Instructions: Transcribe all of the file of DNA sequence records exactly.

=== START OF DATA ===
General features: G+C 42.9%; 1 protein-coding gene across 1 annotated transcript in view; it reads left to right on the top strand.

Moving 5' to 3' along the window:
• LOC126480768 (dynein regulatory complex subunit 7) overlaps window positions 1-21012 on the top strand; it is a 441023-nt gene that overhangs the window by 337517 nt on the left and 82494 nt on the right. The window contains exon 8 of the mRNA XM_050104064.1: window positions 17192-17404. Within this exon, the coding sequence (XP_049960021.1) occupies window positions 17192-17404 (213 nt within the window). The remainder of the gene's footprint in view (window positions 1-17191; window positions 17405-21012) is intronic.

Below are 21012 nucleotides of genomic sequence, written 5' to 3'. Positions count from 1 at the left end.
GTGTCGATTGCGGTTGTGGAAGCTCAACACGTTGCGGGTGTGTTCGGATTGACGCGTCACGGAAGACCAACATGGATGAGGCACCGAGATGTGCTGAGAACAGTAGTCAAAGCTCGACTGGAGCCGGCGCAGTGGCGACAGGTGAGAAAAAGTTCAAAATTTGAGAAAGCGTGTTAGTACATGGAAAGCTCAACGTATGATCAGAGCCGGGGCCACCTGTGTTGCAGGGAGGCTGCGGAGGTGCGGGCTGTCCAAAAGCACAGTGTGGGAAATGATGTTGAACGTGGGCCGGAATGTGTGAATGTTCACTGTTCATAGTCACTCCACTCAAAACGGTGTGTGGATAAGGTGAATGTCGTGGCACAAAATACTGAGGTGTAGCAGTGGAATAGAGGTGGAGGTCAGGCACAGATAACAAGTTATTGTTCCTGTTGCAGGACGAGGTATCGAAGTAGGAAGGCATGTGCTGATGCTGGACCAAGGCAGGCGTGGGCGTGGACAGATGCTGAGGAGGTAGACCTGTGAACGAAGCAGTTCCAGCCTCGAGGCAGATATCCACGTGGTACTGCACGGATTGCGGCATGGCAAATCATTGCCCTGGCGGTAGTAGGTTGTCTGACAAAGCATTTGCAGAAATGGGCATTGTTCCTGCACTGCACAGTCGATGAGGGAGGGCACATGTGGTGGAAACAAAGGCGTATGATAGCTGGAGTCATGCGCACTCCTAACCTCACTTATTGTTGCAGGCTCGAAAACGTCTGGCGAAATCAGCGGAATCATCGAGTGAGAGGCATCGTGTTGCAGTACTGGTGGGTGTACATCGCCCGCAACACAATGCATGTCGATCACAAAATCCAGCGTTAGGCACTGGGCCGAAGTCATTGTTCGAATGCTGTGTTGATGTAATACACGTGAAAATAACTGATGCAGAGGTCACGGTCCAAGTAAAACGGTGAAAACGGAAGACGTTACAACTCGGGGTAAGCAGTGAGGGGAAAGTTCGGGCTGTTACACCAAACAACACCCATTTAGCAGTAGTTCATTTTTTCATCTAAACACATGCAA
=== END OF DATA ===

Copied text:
General features: G+C 42.9%; 1 protein-coding gene across 1 annotated transcript in view; it reads left to right on the top strand.

Moving 5' to 3' along the window:
• LOC126480768 (dynein regulatory complex subunit 7) overlaps window positions 1-21012 on the top strand; it is a 441023-nt gene that overhangs the window by 337517 nt on the left and 82494 nt on the right. The window contains exon 8 of the mRNA XM_050104064.1: window positions 17192-17404. Within this exon, the coding sequence (XP_049960021.1) occupies window positions 17192-17404 (213 nt within the window). The remainder of the gene's footprint in view (window positions 1-17191; window positions 17405-21012) is intronic.

Below are 21012 nucleotides of genomic sequence, written 5' to 3'. Positions count from 1 at the left end.
GTGTCGATTGCGGTTGTGGAAGCTCAACACGTTGCGGGTGTGTTCGGATTGACGCGTCACGGAAGACCAACATGGATGAGGCACCGAGATGTGCTGAGAACAGTAGTCAAAGCTCGACTGGAGCCGGCGCAGTGGCGACAGGTGAGAAAAAGTTCAAAATTTGAGAAAGCGTGTTAGTACATGGAAAGCTCAACGTATGATCAGAGCCGGGGCCACCTGTGTTGCAGGGAGGCTGCGGAGGTGCGGGCTGTCCAAAAGCACAGTGTGGGAAATGATGTTGAACGTGGGCCGGAATGTGTGAATGTTCACTGTTCATAGTCACTCCACTCAAAACGGTGTGTGGATAAGGTGAATGTCGTGGCACAAAATACTGAGGTGTAGCAGTGGAATAGAGGTGGAGGTCAGGCACAGATAACAAGTTATTGTTCCTGTTGCAGGACGAGGTATCGAAGTAGGAAGGCATGTGCTGATGCTGGACCAAGGCAGGCGTGGGCGTGGACAGATGCTGAGGAGGTAGACCTGTGAACGAAGCAGTTCCAGCCTCGAGGCAGATATCCACGTGGTACTGCACGGATTGCGGCATGGCAAATCATTGCCCTGGCGGTAGTAGGTTGTCTGACAAAGCATTTGCAGAAATGGGCATTGTTCCTGCACTGCACAGTCGATGAGGGAGGGCACATGTGGTGGAAACAAAGGCGTATGATAGCTGGAGTCATGCGCACTCCTAACCTCACTTATTGTTGCAGGCTCGAAAACGTCTGGCGAAATCAGCGGAATCATCGAGTGAGAGGCATCGTGTTGCAGTACTGGTGGGTGTACATCGCCCGCAACACAATGCATGTCGATCACAAAATCCAGCGTTAGGCACTGGGCCGAAGTCATTGTTCGAATGCTGTGTTGATGTAATACACGTGAAAATAACTGATGCAGAGGTCACGGTCCAAGTAAAACGGTGAAAACGGAAGACGTTACAACTCGGGGTAAGCAGTGAGGGGAAAGTTCGGGCTGTTACACCAAACAACACCCATTTAGCAGTAGTTCATTTTTTCATCTAAACACATGCAA